London mayor Sadiq Khan has announced today that the one hour bus Hopper fare will become unlimited early next year, while also reconfirming a commitment to his fare freeze pledge continuing into next year.
The Hopper update will mean passengers can change buses and trams as many times as they want to within an hour, at no extra cost. The current setup allows users to take a £1.50 bus or tram journey, and then change onto another bus or tram for free, within one hour of touching in at the start of their trip.
The upgrade will also mean passengers can make the unlimited bus or tram journeys, even if they travel on Tube or rail services in between.
In September, Transport for London (TfL) said around 325,000 journeys are now being made every weekday using the Hopper fare. Over 100m journeys have been made using it since Khan introduced the Hopper fare a year ago.
The mayor said today that weekly capping is also coming to Oyster cards later next year, to bring it in line with contactless ticketing.
Khan also reaffirmed his previous commitment to maintaining the TfL fare freeze until 2020, saying the pledge will continue as planned into next year.
Pay as you go journeys on the Tube, DLR, Emirates Air Line and rail services, as well as Santander Cycles, will all be frozen next year. The fare freeze does not apply to travelcards, monthly Oyster cards, or daily caps.
The mayor said: "Millions of Londoners benefit every day from my fares freeze so I’m delighted to confirm that it will continue next year as promised. We will also be introducing the unlimited Hopper fare which will allow Londoners to change buses and trams as many times as they need to within an hour without paying a penny more. This will save Londoners millions of pounds."
Freezing travel costs is making a real difference for Londoners as the cost of living continues to rise sharply. The government must now follow my lead and freeze national rail fares – especially for London suburban rail services. If I can do it, why can’t they?
The mayor has said that by 2020, the average London household will have saved around £200 thanks to the fares freeze.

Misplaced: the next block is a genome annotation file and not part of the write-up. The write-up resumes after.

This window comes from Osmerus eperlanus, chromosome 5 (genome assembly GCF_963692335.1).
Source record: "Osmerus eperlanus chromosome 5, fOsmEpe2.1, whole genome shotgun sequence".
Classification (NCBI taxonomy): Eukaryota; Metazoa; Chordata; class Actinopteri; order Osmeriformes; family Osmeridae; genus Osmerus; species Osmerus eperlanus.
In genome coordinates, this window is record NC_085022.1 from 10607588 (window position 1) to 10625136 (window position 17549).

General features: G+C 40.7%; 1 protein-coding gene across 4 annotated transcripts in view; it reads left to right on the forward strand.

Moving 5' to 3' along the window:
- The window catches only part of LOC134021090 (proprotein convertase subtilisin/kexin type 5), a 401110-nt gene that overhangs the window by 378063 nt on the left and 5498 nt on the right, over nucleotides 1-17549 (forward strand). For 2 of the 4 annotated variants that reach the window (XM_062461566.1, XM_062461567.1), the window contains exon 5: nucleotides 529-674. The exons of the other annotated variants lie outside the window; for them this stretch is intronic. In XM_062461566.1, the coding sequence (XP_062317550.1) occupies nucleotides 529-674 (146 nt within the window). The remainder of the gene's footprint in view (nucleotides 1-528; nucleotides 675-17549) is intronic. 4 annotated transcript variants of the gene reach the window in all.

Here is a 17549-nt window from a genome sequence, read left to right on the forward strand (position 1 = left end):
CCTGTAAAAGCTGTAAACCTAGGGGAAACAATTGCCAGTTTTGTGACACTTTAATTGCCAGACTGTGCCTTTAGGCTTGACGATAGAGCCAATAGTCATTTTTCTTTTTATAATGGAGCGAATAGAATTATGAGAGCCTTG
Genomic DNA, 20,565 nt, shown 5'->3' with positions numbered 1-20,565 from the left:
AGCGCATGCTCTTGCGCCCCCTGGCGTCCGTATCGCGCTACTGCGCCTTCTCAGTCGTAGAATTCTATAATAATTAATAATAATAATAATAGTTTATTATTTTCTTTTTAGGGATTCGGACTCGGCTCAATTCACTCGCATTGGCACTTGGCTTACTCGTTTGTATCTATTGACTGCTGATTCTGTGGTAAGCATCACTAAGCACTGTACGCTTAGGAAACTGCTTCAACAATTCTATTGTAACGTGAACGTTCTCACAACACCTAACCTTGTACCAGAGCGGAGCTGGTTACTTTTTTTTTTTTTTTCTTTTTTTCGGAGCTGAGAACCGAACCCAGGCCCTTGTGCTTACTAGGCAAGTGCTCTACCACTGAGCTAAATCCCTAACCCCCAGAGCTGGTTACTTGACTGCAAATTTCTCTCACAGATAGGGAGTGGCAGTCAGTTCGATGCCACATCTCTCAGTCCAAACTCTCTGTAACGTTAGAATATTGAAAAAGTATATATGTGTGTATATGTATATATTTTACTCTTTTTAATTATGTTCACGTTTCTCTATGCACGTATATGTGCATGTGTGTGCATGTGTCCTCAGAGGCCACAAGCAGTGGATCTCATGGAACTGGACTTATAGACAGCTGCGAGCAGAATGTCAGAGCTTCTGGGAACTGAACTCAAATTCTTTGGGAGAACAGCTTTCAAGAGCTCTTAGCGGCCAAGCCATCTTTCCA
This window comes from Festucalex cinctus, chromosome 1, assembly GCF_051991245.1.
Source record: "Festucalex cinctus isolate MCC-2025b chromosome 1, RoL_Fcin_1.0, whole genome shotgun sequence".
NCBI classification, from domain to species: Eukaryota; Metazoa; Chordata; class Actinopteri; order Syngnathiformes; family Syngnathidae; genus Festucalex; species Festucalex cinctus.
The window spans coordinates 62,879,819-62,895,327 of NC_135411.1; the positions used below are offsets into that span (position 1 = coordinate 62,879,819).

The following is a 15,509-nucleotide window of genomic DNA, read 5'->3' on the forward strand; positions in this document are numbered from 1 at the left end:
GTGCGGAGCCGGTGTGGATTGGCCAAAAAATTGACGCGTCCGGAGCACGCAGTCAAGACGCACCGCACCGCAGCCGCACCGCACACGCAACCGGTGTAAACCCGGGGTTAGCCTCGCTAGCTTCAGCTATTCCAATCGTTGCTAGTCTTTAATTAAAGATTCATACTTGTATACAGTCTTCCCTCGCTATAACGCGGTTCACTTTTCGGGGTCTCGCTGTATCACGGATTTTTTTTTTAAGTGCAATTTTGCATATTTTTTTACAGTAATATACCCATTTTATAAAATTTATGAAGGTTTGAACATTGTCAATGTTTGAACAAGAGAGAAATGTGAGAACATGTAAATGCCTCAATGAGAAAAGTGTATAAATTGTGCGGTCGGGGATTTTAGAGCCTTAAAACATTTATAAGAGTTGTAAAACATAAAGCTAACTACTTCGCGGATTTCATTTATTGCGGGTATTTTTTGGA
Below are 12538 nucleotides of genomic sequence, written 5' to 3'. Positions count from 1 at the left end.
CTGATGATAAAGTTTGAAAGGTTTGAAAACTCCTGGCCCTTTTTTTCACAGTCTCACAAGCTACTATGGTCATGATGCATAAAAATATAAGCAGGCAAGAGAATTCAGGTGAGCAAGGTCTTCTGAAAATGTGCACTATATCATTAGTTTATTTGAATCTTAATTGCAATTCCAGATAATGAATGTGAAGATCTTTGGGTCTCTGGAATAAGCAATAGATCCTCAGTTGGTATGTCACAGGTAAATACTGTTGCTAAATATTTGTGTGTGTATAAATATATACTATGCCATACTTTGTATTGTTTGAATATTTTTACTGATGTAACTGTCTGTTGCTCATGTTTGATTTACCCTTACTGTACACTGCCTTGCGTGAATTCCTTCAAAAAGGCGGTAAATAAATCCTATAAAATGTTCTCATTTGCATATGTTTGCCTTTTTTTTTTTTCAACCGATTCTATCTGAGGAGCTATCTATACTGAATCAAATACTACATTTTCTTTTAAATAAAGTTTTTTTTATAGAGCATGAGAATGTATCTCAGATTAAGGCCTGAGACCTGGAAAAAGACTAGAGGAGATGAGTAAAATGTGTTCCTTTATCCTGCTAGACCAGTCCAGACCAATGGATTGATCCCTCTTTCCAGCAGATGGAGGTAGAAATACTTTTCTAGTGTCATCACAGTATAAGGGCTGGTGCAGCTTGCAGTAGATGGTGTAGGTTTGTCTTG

But there has been some controversy surrounding the freeze, with criticism that it has impacted London's transport budget.
TfL announced last month that upgrades for the Jubilee Line and Northern Line had been shelved after a two per cent dip in passenger numbers on the Tube. That meant the need to rejig TfL's business plan as the Tube is the only part of the network to make a profit.
But Conservative member of the London Assembly, Andrew Boff, said at a meeting of the London Assembly Transport Committee last week that cuts were down to the mayor's fare freeze.
And fellow London Assembly Conservative member, Keith Prince, said today: “In just 12 months, Sadiq Khan’s con of a ‘fares freeze’ has eluded millions of travelcard users and cost TfL hundreds of millions of pounds.
“The £640m hole in the budget has led to a cancellation of upgrade work on the Northern and Jubilee Lines, question marks over Metropolitan Line and Sutton tram extensions, a massive hike in the cost of private hire licence fees and an abandonment of TfL’s graduate scheme.
“This reckless policy, along with the underestimated cost of the Hopper fare, might win the mayor a few votes but will cause major long-term problems for London’s transport system. I urge him to reconsider.”
Today, City Hall said the latest figures from the Office of Rail Regulators show that the London Overground, where the mayor has frozen fares, was the only one of the four main train operators within London and the South East to record a rise in passenger numbers.
A spokesperson for the mayor said: “Sadiq is investing record amounts into the future of London’s transport infrastructure without burdening Londoners with huge fare hikes seen under the previous mayor.
"This includes the biggest Tube capacity growth that London has ever seen. TfL’s modernisation programme and in-depth technical work means that they can increase the frequency of existing trains and improve the reliability and performance of the Northern and Jubilee lines without the immediate need for new trains."